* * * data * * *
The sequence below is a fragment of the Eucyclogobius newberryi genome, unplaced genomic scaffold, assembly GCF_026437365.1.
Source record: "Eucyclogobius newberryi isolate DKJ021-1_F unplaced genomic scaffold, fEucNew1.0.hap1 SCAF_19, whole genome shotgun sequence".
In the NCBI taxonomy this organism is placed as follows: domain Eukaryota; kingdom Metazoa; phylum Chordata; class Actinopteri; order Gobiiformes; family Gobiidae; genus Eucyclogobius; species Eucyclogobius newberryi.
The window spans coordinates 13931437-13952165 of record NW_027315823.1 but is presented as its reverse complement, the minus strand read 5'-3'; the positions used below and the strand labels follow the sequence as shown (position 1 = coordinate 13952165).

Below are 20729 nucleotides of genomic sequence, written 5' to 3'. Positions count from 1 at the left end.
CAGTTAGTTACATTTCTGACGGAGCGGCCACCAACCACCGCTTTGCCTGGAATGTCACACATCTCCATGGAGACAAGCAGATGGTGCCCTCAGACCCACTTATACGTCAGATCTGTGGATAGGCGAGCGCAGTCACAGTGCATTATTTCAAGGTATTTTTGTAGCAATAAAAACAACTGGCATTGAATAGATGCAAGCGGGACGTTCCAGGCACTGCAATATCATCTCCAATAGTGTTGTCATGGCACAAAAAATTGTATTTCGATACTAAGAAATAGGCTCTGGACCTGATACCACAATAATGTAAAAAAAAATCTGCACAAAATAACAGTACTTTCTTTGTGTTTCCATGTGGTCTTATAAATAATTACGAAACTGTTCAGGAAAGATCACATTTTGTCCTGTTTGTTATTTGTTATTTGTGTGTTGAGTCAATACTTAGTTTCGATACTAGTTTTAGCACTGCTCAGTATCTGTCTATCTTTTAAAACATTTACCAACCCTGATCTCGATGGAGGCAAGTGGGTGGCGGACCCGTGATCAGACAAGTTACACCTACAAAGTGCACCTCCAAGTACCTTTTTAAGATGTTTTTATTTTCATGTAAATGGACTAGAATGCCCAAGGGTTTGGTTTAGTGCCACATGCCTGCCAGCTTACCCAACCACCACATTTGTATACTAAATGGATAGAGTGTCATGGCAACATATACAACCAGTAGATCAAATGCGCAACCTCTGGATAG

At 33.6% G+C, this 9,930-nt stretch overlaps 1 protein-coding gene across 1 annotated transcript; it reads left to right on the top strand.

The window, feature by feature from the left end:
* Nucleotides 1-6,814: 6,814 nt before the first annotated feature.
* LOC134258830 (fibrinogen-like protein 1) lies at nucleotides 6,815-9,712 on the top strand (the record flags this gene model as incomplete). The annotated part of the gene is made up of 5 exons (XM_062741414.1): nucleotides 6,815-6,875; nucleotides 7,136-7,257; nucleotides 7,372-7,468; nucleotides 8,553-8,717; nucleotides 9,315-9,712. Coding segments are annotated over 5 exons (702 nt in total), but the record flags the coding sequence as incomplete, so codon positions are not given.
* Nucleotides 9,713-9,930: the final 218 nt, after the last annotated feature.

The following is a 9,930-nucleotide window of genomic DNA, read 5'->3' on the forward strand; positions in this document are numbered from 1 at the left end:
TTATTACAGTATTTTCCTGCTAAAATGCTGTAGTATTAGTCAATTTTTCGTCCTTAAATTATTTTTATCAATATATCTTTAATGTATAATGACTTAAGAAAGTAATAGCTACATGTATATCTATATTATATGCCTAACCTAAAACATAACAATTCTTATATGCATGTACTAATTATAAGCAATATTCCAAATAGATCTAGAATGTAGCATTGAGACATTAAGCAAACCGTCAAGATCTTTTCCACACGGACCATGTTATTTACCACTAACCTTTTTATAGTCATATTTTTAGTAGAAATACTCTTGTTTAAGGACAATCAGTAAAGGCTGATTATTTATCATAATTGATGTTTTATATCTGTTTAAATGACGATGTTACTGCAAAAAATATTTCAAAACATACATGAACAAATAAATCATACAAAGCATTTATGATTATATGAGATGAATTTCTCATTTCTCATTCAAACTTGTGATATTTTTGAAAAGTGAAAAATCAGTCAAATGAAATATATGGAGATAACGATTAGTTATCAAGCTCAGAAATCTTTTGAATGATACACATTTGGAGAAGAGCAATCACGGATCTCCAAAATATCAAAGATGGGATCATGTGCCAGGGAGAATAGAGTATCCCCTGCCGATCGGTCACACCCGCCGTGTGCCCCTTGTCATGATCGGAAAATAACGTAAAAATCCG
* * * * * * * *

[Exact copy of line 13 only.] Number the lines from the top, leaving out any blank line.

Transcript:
TTATTACAGTATTTTCCTGCTAAAATGCTGTAGTATTAGTCAATTTTTCGTCCTTAAATTATTTTTATCAATATATCTTTAATGTATAATGACTTAAGAAAGTAATAGCTACATGTATATCTATATTATATGCCTAACCTAAAACATAACAATTCTTATATGCATGTACTAATTATAAGCAATATTCCAAATAGATCTAGAATGTAGCATTGAGACATTAAGCAAACCGTCAAGATCTTTTCCACACGGACCATGTTATTTACCACTAACCTTTTTATAGTCATATTTTTAGTAGAAATACTCTTGTTTAAGGACAATCAGTAAAGGCTGATTATTTATCATAATTGATGTTTTATATCTGTTTAAATGACGATGTTACTGCAAAAAATATTTCAAAACATACATGAACAAATAAATCATACAAAGCATTTATGATTATATGAGATGAATTTCTCATTTCTCATTCAAACTTGTGATATTTTTGAAAAGTGAAAAATCAGTCAAATGAAATATATGGAGATAACGATTAGTTATCAAGCTCAGAAATCTTTTGAATGATACACATTTGGAGAAGAGCAATCACGGATCTCCAAAATATCAAAGATGGGATCATGTGCCAGGGAGAATAGAGTATCCCCTGCCGATCGGTCACACCCGCCGTGTGCCCCTTGTCATGATCGGAAAATAACGTAAAAATCCG